Well not as much as Microsoft. The odds of a unit being flipped while a Disc is spinning happens how often to the average user? But aged or dirty rollers will start killing discs and have a shorter lifetime.

      Do you honestly think this is stuff MS didn't consider? Do you honestly think MS couldn't have gotten a 'good' deal on a custom slot loader design if they thought it was the best?

      Gamers tend to be less careful with their disc, borrow discs, and when high even insert discs with peanut butter and jelly on them. This destroys front loaders rather fast and adds to their ability to harm disc with just a bit of crusted dirt or PB&J on the roller, your discs may continue to work, but you are slowly pitting them, and if the roller 'spins' on the disc, you are getting scratches.

      There may be a good front loader solution, but I have not seen it, as both sides of the Disc are vulnerable and a device that demands contact with it present a constant risk.

      MS made what they thought was the right decision, with a lot of 'smart' people considering the pros and cons.

  • by SatanicPuppy (611928) * <Satanicpuppy@ g m a i l . c om> on Tuesday December 16, 2008 @01:15PM (#26134121) Journal

    Step 1: Sell discs.
    Step 2: Pay lawmakers to make it illegal to copy discs.
    Step 3: Make a machine that damages discs, forcing users to buy replacement discs.
    Step 4: Profit!

    Fricking seedy. If I'm buying the media, I should be able to do whatever the hell I want with it. If I'm buying the data, they should replace the media for free. They can't have it both ways.

    • by xpuppykickerx (1290760) on Tuesday December 16, 2008 @01:19PM (#26134175)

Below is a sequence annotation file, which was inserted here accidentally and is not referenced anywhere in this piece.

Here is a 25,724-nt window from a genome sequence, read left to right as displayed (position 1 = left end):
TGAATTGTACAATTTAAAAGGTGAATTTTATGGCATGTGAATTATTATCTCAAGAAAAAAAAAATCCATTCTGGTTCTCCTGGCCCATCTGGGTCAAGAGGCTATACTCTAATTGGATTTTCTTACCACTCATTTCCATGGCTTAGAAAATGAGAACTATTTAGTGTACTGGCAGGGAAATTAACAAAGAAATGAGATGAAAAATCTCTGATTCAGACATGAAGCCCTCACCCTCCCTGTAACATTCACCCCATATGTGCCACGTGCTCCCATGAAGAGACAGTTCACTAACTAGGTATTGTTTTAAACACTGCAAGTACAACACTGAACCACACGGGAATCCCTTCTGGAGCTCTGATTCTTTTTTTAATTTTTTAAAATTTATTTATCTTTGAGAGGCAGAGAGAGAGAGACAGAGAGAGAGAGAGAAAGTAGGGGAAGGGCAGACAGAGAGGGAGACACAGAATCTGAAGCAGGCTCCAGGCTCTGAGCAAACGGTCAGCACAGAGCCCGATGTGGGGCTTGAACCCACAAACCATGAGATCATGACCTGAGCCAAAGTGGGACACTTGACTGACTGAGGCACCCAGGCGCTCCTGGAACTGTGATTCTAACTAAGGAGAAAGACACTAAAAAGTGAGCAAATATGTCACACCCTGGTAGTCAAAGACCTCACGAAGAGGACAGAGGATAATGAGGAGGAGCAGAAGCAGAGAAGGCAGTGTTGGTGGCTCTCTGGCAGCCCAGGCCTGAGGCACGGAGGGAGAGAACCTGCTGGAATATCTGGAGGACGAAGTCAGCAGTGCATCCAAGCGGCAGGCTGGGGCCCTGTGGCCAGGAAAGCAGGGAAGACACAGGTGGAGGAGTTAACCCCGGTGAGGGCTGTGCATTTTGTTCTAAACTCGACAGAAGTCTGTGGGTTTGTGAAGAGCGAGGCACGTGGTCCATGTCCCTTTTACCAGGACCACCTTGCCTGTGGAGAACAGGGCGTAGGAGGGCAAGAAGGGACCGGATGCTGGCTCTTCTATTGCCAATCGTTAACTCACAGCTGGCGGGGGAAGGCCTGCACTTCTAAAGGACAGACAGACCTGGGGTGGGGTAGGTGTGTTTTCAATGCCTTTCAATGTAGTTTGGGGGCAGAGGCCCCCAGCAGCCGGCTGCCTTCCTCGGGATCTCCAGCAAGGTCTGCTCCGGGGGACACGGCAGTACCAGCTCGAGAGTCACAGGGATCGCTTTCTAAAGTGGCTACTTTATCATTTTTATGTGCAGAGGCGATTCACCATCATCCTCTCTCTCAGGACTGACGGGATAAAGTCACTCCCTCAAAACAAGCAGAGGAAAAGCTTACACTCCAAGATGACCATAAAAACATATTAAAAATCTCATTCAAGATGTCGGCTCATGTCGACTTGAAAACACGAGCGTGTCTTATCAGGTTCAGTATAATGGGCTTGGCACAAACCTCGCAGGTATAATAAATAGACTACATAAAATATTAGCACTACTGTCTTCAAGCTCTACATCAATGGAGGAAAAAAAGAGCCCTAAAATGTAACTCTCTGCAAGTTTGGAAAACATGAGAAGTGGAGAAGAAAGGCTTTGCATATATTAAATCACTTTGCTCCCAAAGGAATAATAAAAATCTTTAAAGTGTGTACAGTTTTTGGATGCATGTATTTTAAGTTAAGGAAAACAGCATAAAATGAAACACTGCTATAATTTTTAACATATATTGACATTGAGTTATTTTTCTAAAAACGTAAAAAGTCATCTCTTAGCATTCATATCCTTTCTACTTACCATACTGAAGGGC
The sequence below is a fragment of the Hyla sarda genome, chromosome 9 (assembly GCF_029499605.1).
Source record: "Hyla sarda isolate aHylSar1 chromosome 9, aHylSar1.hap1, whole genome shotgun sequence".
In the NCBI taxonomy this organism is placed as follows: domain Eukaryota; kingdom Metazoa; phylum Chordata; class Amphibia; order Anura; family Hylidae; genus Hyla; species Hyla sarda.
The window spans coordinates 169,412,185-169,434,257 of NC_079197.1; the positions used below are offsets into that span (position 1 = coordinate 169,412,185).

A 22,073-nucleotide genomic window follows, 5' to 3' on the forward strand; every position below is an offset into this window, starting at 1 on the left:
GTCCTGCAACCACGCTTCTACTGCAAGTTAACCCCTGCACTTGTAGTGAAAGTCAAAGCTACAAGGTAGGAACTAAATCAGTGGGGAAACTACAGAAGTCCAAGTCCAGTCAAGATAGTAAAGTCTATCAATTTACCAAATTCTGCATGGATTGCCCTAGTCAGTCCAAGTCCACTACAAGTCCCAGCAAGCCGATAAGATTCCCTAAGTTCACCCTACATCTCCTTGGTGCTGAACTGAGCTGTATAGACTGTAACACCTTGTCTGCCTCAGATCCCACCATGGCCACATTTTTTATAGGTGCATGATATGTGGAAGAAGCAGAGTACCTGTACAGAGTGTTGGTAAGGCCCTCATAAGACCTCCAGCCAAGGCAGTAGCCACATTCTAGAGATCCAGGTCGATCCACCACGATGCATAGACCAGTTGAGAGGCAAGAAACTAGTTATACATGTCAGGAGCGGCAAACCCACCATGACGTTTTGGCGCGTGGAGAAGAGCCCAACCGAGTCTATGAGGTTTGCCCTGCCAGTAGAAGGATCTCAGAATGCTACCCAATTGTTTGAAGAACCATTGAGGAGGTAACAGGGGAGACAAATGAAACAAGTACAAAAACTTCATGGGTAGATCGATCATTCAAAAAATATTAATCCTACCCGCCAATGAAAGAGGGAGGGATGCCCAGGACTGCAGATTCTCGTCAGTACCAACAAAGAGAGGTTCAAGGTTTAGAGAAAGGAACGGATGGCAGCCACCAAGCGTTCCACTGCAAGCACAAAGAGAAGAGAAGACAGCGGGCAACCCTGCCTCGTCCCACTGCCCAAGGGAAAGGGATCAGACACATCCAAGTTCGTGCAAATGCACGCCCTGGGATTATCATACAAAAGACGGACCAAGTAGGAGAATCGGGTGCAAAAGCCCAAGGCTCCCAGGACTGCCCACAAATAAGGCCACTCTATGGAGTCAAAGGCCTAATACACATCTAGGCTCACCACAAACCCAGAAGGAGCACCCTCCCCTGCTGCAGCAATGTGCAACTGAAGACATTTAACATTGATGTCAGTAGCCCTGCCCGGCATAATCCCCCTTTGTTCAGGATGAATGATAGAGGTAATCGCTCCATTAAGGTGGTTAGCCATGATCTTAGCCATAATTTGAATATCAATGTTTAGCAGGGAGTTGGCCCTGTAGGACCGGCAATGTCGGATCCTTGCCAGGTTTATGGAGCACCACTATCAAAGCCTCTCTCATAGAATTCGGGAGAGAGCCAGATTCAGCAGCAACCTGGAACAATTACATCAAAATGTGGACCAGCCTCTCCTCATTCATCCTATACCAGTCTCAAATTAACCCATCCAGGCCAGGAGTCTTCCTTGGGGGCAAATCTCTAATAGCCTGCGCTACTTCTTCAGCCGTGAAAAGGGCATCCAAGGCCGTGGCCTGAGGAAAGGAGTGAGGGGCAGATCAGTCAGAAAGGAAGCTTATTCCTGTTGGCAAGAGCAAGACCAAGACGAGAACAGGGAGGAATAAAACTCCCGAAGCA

Step 5: Rip off Best Buy/Walmart/etc by saying you just got the game as a gift and it won't read. They replace the bad disc with a brand new one. Works 99% of the time.
      • Re: (Score:2, Interesting)

        by Anonymous Coward

        My Xbox damaged my copy of Halo 3, I just went back across the street to the Game Stop and got it replaced for on the coverage plan I got through the retailer. Not hard.

  • Easy Fix (Score:2, Interesting)

    by Kr4u53 (955252)
    Why didn't they just use a laptop disc tray that has the thing in the middle that keeps the disc in place?
  • by gEvil (beta) (945888) on Tuesday December 16, 2008 @01:16PM (#26134131)
    TFA says discs can get damaged when moving the console around/reorienting it (point it eastwards?!?) while there's a disc inside. Now, I tend to take the discs out before I move my equipment around, so I may be wrong. But isn't this usually a concern with ANY device with an optical drive? Or is it far worse with the 360 thanks to their superior engineering?
  • by Anonymous Coward on Tuesday December 16, 2008 @01:19PM (#26134167)

    Clearly it's not just users than move consoles, I have had 3 discs scratched by my 360, and it was never moved (it's kept vertical). There are many faults with the 360, and Microsoft do what they can to lie and/or distract consumers.. Lately the trend seems to be dissing whatever the competition is doing, rather than spending efforts on their own problems....

  • by biscuitlover (1306893) on Tuesday December 16, 2008 @01:20PM (#26134191)

    Apparently a $0.50 component would have sorted out all these problems [arstechnica.com]... I'm aware that after a lot of sales this translates into profit, but seriously... this is a very short-sighted corner to cut.

  • Damn annoying (Score:5, Informative)

    by Thyamine (531612) <thyamineNO@SPAMofdragons.com> on Tuesday December 16, 2008 @01:23PM (#26134227) Homepage Journal
    I have problems with my 360 damaging discs just through normal use. I never shift the console in general, let along while a disc is in it. It seems more like the unit is unable to hold the disc completely stable while reading it at times, so you end up with damage.